In our recent book, The Field Guide to Peppers, Janie Lamson and I listed thirteen habanero varieties, but apparently that’s not enough. Researchers at Rutgers University have developed a new variety of habanero that grows well in New Jersey’s climate and has a broad appeal, both to the general market and the state’s growing Latino, Chinese, and Indian communities. It is called the ‘Pumpkin Habanero’. “The skin is crunchy and sweet – really nice,” said Albert Ayeni, a pepper expert who oversees Rutgers’ exotic pepper research. “The flavor is close to tangerine. The skin is almost free of heat – the heat is only in the placenta,” which runs down the middle of the inside of the fruit where the seeds are attached. The Rutgers researchers collected seeds from an array of habanero plants grown by farmers across the state, including some Mexican and African varieties, and cultivated the seeds next to each other so the plants could cross-pollinate and generate new varieties, Ayeni said.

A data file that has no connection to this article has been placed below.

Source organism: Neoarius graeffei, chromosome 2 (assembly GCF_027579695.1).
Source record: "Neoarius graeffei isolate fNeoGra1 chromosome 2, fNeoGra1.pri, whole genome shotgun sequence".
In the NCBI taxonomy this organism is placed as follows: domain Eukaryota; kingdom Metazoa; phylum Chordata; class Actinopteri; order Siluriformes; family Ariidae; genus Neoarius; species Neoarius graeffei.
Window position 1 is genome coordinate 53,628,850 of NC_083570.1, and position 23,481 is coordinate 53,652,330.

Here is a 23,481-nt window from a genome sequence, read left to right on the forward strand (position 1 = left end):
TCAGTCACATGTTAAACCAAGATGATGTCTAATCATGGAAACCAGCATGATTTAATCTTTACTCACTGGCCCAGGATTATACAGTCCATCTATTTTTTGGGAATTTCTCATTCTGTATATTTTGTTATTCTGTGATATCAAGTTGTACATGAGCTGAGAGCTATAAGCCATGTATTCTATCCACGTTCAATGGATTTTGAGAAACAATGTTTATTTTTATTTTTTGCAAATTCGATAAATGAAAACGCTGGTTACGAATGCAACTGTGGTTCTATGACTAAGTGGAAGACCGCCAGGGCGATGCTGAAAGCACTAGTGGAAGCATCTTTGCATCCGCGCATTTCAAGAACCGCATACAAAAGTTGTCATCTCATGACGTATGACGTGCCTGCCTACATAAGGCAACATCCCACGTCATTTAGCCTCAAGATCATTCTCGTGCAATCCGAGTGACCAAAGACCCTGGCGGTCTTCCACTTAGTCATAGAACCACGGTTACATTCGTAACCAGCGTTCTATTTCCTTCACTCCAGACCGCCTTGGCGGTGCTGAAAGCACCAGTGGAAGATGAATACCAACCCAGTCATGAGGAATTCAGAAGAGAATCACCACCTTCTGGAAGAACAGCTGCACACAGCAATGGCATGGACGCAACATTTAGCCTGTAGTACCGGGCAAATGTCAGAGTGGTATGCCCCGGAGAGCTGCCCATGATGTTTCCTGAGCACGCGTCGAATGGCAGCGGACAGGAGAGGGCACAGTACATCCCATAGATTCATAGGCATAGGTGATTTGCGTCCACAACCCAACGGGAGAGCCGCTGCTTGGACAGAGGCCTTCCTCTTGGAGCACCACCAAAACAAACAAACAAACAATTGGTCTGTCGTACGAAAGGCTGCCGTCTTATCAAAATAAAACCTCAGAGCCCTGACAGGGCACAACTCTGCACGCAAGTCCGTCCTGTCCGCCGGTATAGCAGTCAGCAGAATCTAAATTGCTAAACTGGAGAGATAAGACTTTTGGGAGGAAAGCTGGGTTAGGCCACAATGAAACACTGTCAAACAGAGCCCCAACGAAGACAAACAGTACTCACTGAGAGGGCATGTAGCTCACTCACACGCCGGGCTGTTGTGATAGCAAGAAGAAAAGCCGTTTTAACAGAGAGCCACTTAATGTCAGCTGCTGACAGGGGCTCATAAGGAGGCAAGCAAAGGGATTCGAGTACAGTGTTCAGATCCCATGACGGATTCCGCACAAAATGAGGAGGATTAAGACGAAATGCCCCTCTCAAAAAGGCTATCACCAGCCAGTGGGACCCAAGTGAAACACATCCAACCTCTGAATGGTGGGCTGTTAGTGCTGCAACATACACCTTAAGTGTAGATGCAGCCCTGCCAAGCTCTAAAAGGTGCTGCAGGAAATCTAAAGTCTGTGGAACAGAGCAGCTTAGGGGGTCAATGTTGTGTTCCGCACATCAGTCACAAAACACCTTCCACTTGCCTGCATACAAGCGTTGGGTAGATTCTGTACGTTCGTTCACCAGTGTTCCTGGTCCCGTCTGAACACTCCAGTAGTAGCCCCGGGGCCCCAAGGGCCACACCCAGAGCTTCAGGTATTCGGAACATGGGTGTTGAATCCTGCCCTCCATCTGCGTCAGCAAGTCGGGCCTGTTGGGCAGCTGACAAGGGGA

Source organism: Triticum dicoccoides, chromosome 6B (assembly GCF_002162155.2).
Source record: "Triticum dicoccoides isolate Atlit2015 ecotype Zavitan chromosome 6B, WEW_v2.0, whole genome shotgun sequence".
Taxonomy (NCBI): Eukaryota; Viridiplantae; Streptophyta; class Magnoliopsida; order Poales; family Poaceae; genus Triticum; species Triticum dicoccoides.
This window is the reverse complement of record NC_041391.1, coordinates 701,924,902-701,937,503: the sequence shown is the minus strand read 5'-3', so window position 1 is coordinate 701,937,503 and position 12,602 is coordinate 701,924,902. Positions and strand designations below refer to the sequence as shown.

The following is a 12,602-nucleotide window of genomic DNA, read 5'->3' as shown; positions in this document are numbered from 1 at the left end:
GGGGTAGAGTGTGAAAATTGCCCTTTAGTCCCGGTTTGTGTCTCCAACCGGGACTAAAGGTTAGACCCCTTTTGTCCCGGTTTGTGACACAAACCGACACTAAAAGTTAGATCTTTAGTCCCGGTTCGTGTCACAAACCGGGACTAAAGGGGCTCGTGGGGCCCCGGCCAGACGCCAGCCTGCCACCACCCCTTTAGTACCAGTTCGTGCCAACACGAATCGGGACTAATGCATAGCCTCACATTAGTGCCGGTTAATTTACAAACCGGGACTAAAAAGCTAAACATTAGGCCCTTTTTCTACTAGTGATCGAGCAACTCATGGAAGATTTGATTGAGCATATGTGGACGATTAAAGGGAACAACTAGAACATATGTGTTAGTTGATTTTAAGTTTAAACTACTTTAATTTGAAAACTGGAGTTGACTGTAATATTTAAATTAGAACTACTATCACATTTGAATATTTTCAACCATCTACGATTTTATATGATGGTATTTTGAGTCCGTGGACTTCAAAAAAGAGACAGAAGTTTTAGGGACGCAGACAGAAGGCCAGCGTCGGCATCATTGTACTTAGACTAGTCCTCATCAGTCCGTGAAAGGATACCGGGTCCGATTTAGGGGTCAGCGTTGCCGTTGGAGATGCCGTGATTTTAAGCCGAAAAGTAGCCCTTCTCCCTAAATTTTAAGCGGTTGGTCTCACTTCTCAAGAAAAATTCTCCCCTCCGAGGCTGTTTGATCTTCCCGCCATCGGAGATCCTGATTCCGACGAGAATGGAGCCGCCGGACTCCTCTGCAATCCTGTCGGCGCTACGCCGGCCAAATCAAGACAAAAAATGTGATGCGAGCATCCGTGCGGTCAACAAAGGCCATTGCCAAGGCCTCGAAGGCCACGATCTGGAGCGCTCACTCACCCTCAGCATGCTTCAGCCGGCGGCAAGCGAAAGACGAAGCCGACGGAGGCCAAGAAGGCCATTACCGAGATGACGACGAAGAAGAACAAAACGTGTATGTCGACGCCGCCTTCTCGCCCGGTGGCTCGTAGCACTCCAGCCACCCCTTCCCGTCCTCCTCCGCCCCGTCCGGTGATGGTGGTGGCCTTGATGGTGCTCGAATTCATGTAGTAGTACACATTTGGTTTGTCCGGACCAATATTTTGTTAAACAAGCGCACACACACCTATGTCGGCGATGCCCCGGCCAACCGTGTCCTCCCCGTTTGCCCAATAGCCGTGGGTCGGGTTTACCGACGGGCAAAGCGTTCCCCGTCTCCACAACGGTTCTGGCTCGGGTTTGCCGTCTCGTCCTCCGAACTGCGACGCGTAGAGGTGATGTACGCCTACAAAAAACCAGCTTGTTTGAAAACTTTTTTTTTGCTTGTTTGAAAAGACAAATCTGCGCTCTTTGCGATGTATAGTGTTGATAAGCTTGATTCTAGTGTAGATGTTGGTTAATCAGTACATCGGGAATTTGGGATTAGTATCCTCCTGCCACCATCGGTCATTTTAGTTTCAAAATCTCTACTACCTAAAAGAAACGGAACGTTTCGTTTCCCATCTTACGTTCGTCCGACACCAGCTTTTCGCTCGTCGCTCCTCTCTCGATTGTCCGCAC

“Instead of trying to compete with larger states on interchangeable commodities, we want to provide new varieties that are valued by consumers rather than appeal to growers and processors,” said Rutgers plant biologist Tom Orton. “Most breeding programs instead aim for varieties that provide benefits to farmers and producers, such as high-yield, disease resistance, and uniformity of shape,” he said. “Flavor is more difficult to measure and there has not been a premium put on it by growers or processors.” The researchers did not release a precise heat level for the ‘Pumpkin Habanero’, preferring to state that it has “some bite but is not too hot,” whatever that means.
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